• Dan Robinson

‘I Think Spirituality is Central’


Reflecting on over 30 years of working to protect the Great Lakes, Dave Dempsey said, “my decision to devote my career to the Great Lakes really happened as a result of what I would call a spiritual experience.”

A morning at Pictured Rocks National Lakeshore along Lake Superior when he was 24 years old provided the setting for that experience. On his first camping trip then, Dempsey had a hard time sleeping. “I got up early,” he recounted, “after I heard this rhythmic pounding of water against the base of the bluff that we were camped on. I got up there and looked out over the Lake, and had this feeling that I wanted to spend my life working to protect places like that, so that 500 years from now, they could still be enjoyed by people like me. So that really was where my life changed.”

Turning from the path of becoming an English professor, Dempsey devoted his efforts to caring for the Lakes. That decision eventually brought him to serve in a variety of positions, including as environmental advisor to former Michigan Governor James J. Blanchard, as Executive Director of the Michigan Council on Environmental Quality, as a member of the Great Lakes Fishery Commission, and as Policy Advisor to the International Joint Commission. Dempsey currently works as a policy advisor for FLOW (For Love of Water), which applies the public trust doctrine to address water, energy and climate issues.

Dempsey has also written eleven books, and the latest of those publications came out in 2018, Lake Nation: People and the Fate of the Great Lakes. The book recounts a series of conversations he had with people in the Great Lakes region, asking them about their experiences with the Lakes and why they think the Lakes are still struggling when so many people feel a connection to them. These conversations are interspersed by his own reflections.

In Lake Nation, Dempsey refers to the Great Lakes as “sacred places,” because the Lakes provide "20% of the world’s freshwater. So, if you looked at it simply as a natural resource, you would consider it socially sacred. We need the clean water for our future. But, it’s a special place unlike any other in the world, and I think it awakens a lot of spiritual reactions from people who live or visit the Great Lakes.”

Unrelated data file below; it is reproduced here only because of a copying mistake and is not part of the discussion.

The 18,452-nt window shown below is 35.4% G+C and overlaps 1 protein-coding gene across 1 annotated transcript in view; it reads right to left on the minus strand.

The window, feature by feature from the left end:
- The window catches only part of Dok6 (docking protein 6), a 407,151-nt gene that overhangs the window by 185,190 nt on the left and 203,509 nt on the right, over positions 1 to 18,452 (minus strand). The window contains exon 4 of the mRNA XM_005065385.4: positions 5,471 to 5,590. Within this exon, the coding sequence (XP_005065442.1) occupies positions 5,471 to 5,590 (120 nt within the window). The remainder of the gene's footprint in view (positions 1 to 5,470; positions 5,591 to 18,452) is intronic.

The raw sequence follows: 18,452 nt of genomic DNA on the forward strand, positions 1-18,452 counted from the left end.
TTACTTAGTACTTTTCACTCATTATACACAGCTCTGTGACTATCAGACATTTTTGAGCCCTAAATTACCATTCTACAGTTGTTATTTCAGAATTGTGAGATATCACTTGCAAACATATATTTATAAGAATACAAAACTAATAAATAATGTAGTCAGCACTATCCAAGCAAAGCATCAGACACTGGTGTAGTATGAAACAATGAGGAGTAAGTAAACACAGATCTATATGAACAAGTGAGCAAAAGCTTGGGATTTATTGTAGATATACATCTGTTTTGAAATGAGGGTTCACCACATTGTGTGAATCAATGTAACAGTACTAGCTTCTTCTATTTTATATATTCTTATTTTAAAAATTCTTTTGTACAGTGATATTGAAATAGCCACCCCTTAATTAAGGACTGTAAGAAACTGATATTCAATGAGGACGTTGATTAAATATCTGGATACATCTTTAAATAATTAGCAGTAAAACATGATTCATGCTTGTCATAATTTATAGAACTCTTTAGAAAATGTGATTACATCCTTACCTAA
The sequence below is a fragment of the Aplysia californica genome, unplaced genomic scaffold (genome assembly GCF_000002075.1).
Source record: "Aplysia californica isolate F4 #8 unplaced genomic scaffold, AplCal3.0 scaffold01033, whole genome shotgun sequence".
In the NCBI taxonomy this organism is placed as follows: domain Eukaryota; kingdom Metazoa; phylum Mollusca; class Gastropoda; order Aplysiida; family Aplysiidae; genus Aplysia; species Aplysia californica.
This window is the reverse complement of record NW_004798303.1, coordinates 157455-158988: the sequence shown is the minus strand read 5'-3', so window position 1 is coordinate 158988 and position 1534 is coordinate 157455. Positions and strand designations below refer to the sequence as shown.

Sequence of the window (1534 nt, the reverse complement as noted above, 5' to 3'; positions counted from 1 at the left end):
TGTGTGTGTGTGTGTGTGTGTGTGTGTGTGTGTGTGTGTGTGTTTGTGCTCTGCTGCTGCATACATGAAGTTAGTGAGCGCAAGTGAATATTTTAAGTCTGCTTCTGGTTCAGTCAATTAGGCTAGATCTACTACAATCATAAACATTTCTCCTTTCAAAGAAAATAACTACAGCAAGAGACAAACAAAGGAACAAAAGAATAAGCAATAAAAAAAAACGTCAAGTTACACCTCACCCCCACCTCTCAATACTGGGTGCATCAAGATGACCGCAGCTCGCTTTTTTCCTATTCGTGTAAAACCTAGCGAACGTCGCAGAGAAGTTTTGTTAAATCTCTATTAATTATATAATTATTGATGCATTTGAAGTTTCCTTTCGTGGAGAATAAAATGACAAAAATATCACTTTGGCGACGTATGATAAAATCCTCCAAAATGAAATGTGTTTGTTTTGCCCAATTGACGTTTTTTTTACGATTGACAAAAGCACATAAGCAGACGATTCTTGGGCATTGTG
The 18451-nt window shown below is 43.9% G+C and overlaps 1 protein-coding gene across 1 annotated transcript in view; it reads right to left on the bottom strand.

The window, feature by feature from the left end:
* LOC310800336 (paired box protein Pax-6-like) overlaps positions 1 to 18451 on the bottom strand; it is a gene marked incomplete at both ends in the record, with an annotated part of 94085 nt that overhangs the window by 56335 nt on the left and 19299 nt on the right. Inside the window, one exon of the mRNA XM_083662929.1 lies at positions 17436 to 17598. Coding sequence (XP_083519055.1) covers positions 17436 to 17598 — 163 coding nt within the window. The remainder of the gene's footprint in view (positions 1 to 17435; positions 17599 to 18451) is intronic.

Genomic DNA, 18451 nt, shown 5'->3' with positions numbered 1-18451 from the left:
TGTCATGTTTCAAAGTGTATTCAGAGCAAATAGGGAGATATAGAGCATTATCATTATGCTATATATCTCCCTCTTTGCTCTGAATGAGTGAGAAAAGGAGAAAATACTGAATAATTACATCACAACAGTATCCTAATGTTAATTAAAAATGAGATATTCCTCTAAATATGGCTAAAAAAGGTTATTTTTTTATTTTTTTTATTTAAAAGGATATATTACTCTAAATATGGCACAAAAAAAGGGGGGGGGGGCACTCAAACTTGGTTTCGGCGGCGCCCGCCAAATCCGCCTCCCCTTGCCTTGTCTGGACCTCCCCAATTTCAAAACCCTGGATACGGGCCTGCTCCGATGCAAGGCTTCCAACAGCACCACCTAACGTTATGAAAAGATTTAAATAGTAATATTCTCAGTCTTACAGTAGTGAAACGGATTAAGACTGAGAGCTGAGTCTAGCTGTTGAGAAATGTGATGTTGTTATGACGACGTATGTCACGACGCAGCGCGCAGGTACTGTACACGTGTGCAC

However, he added, the Lakes come with “a sense of responsibility and stewardship that I think affects a lot of people, many of the millions who live among the Great Lakes.”

Because of that sacredness, Dempsey thinks, “spirituality is central, I really do. I think the passion and persistence that people bring to the Great Lakes many times stems from spirituality, and as we develop more and more of the world, the Great Lakes are more and more precious to us.”

Despite the drastic changes the Lakes are going through, they also create a feeling of permanence, Dempsey said, “from a human perspective, almost a sense of eternity. It’s definitely much longer and greater than an individual life. I think that gives a lot of people hope in itself, and also the commitment to work on it.”

That commitment to protecting the Great Lakes needs to translate into action, so Dempsey wants to “encourage people not to give up hope and not to refrain from participating in the policy world of the Great Lakes,” which can feel strange and alien at times. He realizes that people can be “very cynical about government officials’ willingness to protect the Lakes, but of course that’s a self-fulfilling prophecy.”

“If you want the Lakes to be around for future generations,” Dempsey said, “it does require some effort, and the effort that we often need is through the political system. That’s one way. That’s very important. The other way is through individual stewardship. So, one can do both, or one or the other, but at least pick up one strand of Great Lakes protection policy and don’t give up.”

As the Great Lakes Spirituality Project explores further a spirituality of the Lakes, these waters serve as inspiration. “The Lakes are always a source of refreshment, spiritually,” Dempsey added. “When you spend a couple of days by them I think it naturally gives you hope and the strength to carry on.”

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